├──────────────────────┼──────────────────────┼───────┤
│"Russian Blunders in "│"They Died by a Bridg"│16.0 │
├──────────────────────┼──────────────────────┼───────┤
│"Satellite images sho"│"They Died by a Bridg"│16.0 │
└──────────────────────┴──────────────────────┴───────┘

Imagine again that article 1 is tied to an article id or URL MATCH (a1:Article {id:$articleId})the user is currently reading. The list of articles returned would be recommendations.

Photos and Media

The Photos are in a bit of a nested structure, and different resolutions of the same picture, so we can pull them in by iterating over the media list and grabbing the caption and the third image URL.

In Neo4j Browser’s property pane for the nodes you can click the URLs for the pictures to see them.

call apoc.load.json("https://api.nytimes.com/svc/mostpopular/v2/viewed/30.json?api-key="+$key) yield value
unwind value.results as article
MERGE (a:Article {url: article.url})
ON CREATE SET a.title = article.title,
a.abstract = article.abstract,
a.published = datetime(article.published_date),
a.byline = article.byline,
a.id = article.id,
a.source = article.source
...
  FOREACH (media in article.media |
MERGE (p:Photo {url: media.`media-metadata`[2].url})
ON CREATE SET p.caption = media.caption
MERGE (a)-[:HAS_PHOTO]->(p)
)

Those photos could now be further analyzed with image recognition APIs to add more metadata.

Authors

The authors are unfortunately not available as metadata, but just in the byline attribute, which is a string like, "By Malachy Browne, David Botti and Haley Willis"`.

Fortunately in Cypher we have a number of string operations. We skip the first three letters, replace and with comma, and split the string by comma to get a list of authors.

Then we create a node for each of them and connect the articles. This doesn’t save us from duplicate Author names, but it’s better than not having them at all.

We can either do that as part of the import or as a post-processing step, which is shown here.

MATCH (a:Article)
// string operation to turn string into array of names
WITH a, split(replace(substring(a.byline, 3), " and ", ","), ",") AS authors
UNWIND authors AS author
// uniquely create author node
MERGE (auth:Author {name: trim(author)})
MERGE (a)-[:BYLINE]->(auth);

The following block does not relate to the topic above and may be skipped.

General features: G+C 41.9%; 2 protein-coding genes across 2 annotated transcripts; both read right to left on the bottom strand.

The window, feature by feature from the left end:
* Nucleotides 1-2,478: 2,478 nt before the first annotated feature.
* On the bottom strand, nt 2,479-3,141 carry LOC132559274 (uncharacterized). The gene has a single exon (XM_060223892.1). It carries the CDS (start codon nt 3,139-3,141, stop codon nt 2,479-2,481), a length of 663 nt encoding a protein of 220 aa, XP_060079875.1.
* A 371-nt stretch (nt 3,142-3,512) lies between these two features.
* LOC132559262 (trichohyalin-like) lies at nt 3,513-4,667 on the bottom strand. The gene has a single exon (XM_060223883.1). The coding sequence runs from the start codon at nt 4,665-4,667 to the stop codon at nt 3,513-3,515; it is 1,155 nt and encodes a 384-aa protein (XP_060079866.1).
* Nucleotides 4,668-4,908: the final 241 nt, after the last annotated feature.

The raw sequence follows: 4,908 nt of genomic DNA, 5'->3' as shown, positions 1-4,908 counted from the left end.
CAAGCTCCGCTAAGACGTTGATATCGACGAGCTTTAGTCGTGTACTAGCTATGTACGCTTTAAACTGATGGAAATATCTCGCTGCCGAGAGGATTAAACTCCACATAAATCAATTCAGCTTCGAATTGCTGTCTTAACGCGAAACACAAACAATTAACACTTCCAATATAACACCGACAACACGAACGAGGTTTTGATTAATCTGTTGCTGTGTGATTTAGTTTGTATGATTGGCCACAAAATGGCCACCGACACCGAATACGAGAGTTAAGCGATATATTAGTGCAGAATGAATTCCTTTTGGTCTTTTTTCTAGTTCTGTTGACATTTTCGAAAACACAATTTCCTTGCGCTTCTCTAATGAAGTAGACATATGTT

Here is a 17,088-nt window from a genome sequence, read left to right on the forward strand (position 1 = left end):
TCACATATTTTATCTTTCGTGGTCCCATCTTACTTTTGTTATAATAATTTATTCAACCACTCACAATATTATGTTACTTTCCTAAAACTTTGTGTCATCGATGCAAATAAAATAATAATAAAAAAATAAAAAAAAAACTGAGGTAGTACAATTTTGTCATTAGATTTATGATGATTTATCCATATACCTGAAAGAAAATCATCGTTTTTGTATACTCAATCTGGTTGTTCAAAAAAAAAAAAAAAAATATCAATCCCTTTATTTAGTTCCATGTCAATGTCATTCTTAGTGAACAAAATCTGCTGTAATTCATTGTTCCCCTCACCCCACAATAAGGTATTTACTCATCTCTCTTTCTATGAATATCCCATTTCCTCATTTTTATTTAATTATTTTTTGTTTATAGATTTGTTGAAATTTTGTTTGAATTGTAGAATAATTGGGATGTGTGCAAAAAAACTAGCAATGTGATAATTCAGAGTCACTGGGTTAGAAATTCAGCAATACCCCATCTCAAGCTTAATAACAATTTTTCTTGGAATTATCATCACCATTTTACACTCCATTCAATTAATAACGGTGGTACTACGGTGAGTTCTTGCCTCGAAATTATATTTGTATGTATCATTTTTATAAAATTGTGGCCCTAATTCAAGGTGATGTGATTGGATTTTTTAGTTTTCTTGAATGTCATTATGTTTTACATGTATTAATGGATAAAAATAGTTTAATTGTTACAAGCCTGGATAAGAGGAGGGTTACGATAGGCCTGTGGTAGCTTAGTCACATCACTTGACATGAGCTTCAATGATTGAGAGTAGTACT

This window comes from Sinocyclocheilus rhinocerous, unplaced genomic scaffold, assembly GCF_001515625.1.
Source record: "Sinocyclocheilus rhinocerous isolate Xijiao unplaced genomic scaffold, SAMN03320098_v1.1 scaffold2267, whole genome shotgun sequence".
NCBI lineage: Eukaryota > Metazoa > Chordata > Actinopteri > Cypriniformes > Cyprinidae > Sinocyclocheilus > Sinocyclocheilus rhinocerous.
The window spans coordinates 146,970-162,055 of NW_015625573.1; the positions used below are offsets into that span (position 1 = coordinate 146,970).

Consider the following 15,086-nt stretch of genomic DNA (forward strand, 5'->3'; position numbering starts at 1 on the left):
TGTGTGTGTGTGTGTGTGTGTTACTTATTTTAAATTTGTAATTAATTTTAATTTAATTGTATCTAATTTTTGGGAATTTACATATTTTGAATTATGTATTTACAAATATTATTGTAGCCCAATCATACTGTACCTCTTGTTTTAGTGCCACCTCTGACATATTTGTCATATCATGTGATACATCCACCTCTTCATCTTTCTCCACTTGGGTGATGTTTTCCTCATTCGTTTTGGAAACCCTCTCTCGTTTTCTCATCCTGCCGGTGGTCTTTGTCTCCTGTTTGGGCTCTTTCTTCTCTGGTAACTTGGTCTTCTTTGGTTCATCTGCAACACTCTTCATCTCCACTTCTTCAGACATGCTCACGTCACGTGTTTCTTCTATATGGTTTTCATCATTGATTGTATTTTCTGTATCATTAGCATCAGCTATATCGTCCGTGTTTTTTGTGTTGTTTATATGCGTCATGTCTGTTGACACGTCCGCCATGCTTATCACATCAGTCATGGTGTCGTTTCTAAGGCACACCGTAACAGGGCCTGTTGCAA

To import more data we can change the time range from 7 to 30 days to get all the popular articles for the last month.

Geodistance

We use another APOC procedure call for geocoding (lat, lon) of our Location metadata. This uses public geocoding APIs to resolve names to locations (openstreetmap).

MATCH (g:Geo)
CALL apoc.spatial.geocodeOnce(g.name) YIELD location
SET g.location =
point({latitude: location.latitude, longitude: location.longitude})

Then we can determine how close they are to each other, or how close the reported articles are to our current location, which could also be used for ranking them for a viewer.

Here we use Berlin’s location as a starting point to compute distances in kilometers.

WITH point({latitude:52.5065133, longitude:13.1445557}) as berlin
MATCH (g:Geo)
RETURN g.name, round(point.distance(berlin, g.location)/1000) as dist
ORDER BY dist ASC
╒═══════════════════════════════╤═══════╕
│"g.name" │"dist" │
╞═══════════════════════════════╪═══════╡
│"Italy" │1099.0 │
├───────────────────────────────┼───────┤
│"Ukraine" │1310.0 │
├───────────────────────────────┼───────┤
│"Russia" │4689.0 │
├───────────────────────────────┼───────┤
│"China" │7120.0 │

Next Steps

Other extension points for the data would be additional entity extraction from the abstract, or pulling the actual article text and analyzing that.

Furthermore, we could add comments and data from other publications and sources like opencorporates, wikidata, gdelt, and more.

If you follow Will’s repository there are three other angles:

  1. He’s building a News GraphQL API on top of the data
  2. Using Cloudflare Edge Workers to serve location aware data
  3. Extending GitHub’s FlatData approach with a FlatGraph that gathers source data from websites and APIs and writes them to Neo4j using GitHub Actions

Hope you enjoyed this expedition in the world of news metadata and it gives you a few ideas on how to start your own Graph Journey on AuraDB Free.

This is already week 24 of our exploration. If you want to see the other videos and datasets check out the page for our livestream and our GitHub repository.


Discover Neo4j AuraDB Free — Week 24 — NYTimes Article Knowledge Graph was originally published in Neo4j Developer Blog on Medium, where people are continuing the conversation by highlighting and responding to this story.